Orwell's fiercely moral writing has consistently struck a chord with each passing generation. The intense honesty and insight of his essays and non-fiction made Orwell one of the foremost social commentators of his age. Added to this, his ability to construct elaborately imaginative fictional worlds, which he imbued with this acute sense of morality, has undoubtedly assured his contemporary and future relevance.

George Orwell died in London in January 1950.

Product Description

Review

Nineteen Eighty-Four is given fresh life through this vigorous narration (The Observer)

An inspired match of book and reader creates a gripping version of George Orwell's 1984. (One of The Daily Telegraph's Audiobooks of 2009)

Read with the skill and gravitas of Philip Glenister, we are transfixed by Orwell's brilliance. (audiobooksreview.co.uk) --This text refers to the Audio CD edition.

Book Description

The birthplace of 'Big Brother'.

--This text refers to the Audio CD edition.

Inside This Book (Learn More)
First Sentence
It was a bright cold day in April, and the clocks were striking thirteen. Read the first page
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Customer Reviews

Most Helpful Customer Reviews
84 of 86 people found the following review helpful
By Rowena Hoseason HALL OF FAME TOP 50 REVIEWER
Format:Paperback
If you can, skip the introduction to 1984.
Forget the film.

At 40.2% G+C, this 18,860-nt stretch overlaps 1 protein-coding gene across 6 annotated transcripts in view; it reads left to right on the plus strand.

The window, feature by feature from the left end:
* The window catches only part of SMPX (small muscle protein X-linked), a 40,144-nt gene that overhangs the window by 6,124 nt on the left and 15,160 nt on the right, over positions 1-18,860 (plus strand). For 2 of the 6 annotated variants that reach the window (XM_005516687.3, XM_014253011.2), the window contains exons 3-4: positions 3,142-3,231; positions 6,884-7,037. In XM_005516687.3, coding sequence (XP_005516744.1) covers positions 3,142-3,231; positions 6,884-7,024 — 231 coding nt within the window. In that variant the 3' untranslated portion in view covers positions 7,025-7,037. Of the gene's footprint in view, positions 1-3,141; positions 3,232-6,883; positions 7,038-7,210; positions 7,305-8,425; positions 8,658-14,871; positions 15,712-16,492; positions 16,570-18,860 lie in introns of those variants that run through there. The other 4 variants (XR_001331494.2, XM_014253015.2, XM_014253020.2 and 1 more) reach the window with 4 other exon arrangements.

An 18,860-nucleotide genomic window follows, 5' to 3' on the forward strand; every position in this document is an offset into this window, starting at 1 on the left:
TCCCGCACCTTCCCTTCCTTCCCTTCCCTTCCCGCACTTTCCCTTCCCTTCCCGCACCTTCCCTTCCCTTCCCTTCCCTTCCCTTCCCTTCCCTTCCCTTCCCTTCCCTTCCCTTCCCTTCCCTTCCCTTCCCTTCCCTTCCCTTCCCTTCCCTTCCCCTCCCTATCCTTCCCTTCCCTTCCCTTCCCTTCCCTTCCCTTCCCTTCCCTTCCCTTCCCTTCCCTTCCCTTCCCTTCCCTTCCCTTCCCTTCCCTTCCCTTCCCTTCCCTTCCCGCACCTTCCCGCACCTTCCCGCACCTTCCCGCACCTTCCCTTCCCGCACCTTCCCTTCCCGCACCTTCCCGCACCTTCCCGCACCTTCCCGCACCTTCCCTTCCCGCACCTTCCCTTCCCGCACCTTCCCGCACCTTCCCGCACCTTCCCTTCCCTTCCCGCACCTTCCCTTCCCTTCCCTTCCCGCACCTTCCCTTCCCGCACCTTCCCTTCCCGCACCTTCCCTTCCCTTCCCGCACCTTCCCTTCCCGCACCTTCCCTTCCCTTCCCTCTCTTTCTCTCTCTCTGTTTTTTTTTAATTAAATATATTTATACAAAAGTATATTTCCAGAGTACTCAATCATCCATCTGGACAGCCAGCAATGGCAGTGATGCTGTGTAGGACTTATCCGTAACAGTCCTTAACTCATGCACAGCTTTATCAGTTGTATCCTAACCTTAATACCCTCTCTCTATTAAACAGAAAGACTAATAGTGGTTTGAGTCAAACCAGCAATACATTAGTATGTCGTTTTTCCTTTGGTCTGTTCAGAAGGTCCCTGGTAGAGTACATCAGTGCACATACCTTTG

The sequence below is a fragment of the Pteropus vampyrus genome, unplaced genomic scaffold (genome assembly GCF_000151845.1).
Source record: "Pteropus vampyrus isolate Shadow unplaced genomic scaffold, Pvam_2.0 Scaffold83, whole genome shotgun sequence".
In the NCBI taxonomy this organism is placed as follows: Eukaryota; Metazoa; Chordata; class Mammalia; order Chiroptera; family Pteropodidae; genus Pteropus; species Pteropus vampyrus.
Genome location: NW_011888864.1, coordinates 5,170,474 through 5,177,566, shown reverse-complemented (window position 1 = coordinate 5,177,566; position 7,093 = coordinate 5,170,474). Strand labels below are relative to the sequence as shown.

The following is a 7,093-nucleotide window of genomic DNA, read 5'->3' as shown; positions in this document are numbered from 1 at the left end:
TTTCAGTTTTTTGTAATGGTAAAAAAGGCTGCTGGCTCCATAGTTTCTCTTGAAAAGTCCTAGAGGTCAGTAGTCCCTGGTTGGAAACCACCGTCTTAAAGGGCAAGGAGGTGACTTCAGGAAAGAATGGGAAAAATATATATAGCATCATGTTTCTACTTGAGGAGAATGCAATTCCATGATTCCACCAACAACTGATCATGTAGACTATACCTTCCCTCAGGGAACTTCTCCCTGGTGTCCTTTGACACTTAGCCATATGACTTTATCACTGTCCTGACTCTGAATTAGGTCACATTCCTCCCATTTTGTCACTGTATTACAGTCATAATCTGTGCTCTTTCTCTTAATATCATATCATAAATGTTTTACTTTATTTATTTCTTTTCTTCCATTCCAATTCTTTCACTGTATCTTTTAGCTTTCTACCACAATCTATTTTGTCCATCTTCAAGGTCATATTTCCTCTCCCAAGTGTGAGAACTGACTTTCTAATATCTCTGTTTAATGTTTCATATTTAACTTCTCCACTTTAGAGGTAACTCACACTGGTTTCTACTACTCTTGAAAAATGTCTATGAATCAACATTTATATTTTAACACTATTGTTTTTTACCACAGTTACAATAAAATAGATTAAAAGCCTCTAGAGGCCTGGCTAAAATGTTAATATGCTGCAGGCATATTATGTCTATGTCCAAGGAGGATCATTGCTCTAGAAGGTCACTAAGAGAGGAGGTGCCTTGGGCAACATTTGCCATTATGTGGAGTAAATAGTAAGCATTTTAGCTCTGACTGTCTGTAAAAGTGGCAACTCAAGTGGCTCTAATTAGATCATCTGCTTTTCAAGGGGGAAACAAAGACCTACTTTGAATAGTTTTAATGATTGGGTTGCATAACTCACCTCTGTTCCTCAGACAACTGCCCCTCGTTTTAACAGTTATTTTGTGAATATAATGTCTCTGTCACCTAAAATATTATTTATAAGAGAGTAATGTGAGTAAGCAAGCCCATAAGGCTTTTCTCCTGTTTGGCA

Forget that it might be comment on society 50 years ago and that it might apply to Soviet / Sino governments which hardly exist any more.
The themes which Orwell tackles are completely releavant.
So just dive straight in and read about a brilliant, scary, compelling and stark possible-future society.

1984 is an amazingly good read. It's easy to get in to and the characters grip you straight away. The language is pretty straightforward and it's a compact story -- so it's not a marathon 800-page monster like many modern novels can be. The dilemma of Winston Smith is so involving that I've found myself reading the whole book in one or two sessions (and I know exactly what happens!), just because I can't bear to put it down.

So just read it for the pleasure of reading a really great speculative novel, which comments on human society, and human relationships. Yes, it has dated somewhat but that's true of every book. The nightmare which surrounds the main characters isn't affected by the passage of time, and Room 101 is still very, very scary (you'll also discover just how many popular phrases came from this book. Plenty!)